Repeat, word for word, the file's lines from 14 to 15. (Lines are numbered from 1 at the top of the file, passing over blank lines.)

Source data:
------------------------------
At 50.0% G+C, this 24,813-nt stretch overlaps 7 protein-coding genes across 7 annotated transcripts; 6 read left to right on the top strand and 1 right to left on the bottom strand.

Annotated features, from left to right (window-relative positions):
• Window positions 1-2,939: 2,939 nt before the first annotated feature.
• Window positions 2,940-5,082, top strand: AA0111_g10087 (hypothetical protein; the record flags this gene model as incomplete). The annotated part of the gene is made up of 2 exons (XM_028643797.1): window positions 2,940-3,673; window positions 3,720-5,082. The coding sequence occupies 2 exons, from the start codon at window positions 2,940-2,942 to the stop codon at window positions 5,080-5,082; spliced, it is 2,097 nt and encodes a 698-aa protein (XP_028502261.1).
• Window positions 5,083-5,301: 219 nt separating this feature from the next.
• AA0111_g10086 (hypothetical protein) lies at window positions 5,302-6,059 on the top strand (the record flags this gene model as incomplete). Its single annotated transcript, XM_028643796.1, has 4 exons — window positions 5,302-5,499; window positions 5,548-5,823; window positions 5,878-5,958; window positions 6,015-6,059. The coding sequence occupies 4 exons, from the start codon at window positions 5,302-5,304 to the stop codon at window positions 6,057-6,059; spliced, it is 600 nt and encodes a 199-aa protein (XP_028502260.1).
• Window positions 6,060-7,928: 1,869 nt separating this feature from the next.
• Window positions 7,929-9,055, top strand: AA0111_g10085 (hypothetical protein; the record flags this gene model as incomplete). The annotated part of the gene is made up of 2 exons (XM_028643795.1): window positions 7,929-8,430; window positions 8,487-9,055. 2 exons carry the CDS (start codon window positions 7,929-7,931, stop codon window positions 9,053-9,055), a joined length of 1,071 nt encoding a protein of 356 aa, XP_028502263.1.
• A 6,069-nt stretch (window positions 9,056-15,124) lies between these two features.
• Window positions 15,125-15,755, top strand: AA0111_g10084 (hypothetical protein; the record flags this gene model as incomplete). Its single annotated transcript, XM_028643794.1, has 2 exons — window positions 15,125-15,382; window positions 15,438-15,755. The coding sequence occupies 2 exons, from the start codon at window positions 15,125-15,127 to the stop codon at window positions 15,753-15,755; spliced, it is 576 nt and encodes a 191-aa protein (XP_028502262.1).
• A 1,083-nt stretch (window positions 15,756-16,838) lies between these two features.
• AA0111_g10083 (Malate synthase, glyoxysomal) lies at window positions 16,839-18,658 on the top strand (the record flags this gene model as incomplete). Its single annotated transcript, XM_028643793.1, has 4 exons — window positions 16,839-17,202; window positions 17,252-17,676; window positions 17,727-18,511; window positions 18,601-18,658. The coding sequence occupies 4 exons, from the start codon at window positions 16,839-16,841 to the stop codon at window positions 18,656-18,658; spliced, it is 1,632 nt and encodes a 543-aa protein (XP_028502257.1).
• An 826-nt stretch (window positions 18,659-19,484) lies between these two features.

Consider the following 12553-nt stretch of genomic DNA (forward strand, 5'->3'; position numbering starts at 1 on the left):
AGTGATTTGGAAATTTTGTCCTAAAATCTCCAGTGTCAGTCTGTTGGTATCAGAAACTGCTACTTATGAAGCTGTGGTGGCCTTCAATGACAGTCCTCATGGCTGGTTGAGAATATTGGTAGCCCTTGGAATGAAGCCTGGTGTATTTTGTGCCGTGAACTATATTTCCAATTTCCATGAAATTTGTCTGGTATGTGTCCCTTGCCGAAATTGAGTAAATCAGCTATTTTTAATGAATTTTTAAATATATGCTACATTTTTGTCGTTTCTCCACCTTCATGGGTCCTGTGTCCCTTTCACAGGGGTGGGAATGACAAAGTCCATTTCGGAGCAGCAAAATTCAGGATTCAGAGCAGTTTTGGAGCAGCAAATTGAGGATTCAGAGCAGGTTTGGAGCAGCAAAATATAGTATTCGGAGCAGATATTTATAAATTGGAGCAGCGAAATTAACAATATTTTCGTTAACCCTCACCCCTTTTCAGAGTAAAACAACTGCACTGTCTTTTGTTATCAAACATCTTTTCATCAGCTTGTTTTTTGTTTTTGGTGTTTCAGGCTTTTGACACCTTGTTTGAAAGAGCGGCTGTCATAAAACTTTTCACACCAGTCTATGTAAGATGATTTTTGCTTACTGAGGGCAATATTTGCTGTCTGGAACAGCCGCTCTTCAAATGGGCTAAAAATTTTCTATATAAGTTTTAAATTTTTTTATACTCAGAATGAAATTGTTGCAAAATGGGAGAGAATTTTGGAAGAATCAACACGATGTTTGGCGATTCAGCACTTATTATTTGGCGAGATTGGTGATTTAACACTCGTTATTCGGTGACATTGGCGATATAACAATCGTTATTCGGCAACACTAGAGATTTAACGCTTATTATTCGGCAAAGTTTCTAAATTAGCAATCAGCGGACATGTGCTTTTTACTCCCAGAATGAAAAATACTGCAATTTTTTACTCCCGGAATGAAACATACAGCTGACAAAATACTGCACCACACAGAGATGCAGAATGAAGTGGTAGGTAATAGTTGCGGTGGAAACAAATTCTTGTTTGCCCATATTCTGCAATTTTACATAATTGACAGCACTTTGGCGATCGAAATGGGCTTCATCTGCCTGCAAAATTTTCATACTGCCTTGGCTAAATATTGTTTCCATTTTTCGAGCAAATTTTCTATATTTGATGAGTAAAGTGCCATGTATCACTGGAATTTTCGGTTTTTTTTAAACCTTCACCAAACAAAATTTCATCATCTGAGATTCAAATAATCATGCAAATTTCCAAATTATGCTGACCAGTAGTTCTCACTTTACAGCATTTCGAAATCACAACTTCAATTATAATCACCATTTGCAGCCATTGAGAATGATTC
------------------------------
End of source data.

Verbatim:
Consider the following 12553-nt stretch of genomic DNA (forward strand, 5'->3'; position numbering starts at 1 on the left):
AGTGATTTGGAAATTTTGTCCTAAAATCTCCAGTGTCAGTCTGTTGGTATCAGAAACTGCTACTTATGAAGCTGTGGTGGCCTTCAATGACAGTCCTCATGGCTGGTTGAGAATATTGGTAGCCCTTGGAATGAAGCCTGGTGTATTTTGTGCCGTGAACTATATTTCCAATTTCCATGAAATTTGTCTGGTATGTGTCCCTTGCCGAAATTGAGTAAATCAGCTATTTTTAATGAATTTTTAAATATATGCTACATTTTTGTCGTTTCTCCACCTTCATGGGTCCTGTGTCCCTTTCACAGGGGTGGGAATGACAAAGTCCATTTCGGAGCAGCAAAATTCAGGATTCAGAGCAGTTTTGGAGCAGCAAATTGAGGATTCAGAGCAGGTTTGGAGCAGCAAAATATAGTATTCGGAGCAGATATTTATAAATTGGAGCAGCGAAATTAACAATATTTTCGTTAACCCTCACCCCTTTTCAGAGTAAAACAACTGCACTGTCTTTTGTTATCAAACATCTTTTCATCAGCTTGTTTTTTGTTTTTGGTGTTTCAGGCTTTTGACACCTTGTTTGAAAGAGCGGCTGTCATAAAACTTTTCACACCAGTCTATGTAAGATGATTTTTGCTTACTGAGGGCAATATTTGCTGTCTGGAACAGCCGCTCTTCAAATGGGCTAAAAATTTTCTATATAAGTTTTAAATTTTTTTATACTCAGAATGAAATTGTTGCAAAATGGGAGAGAATTTTGGAAGAATCAACACGATGTTTGGCGATTCAGCACTTATTATTTGGCGAGATTGGTGATTTAACACTCGTTATTCGGTGACATTGGCGATATAACAATCGTTATTCGGCAACACTAGAGATTTAACGCTTATTATTCGGCAAAGTTTCTAAATTAGCAATCAGCGGACATGTGCTTTTTACTCCCAGAATGAAAAATACTGCAATTTTTTACTCCCGGAATGAAACATACAGCTGACAAAATACTGCACCACACAGAGATGCAGAATGAAGTGGTAGGTAATAGTTGCGGTGGAAACAAATTCTTGTTTGCCCATATTCTGCAATTTTACATAATTGACAGCACTTTGGCGATCGAAATGGGCTTCATCTGCCTGCAAAATTTTCATACTGCCTTGGCTAAATATTGTTTCCATTTTTCGAGCAAATTTTCTATATTTGATGAGTAAAGTGCCATGTATCACTGGAATTTTCGGTTTTTTTTAAACCTTCACCAAACAAAATTTCATCATCTGAGATTCAAATAATCATGCAAATTTCCAAATTATGCTGACCAGTAGTTCTCACTTTACAGCATTTCGAAATCACAACTTCAATTATAATCACCATTTGCAGCCATTGAGAATGATTC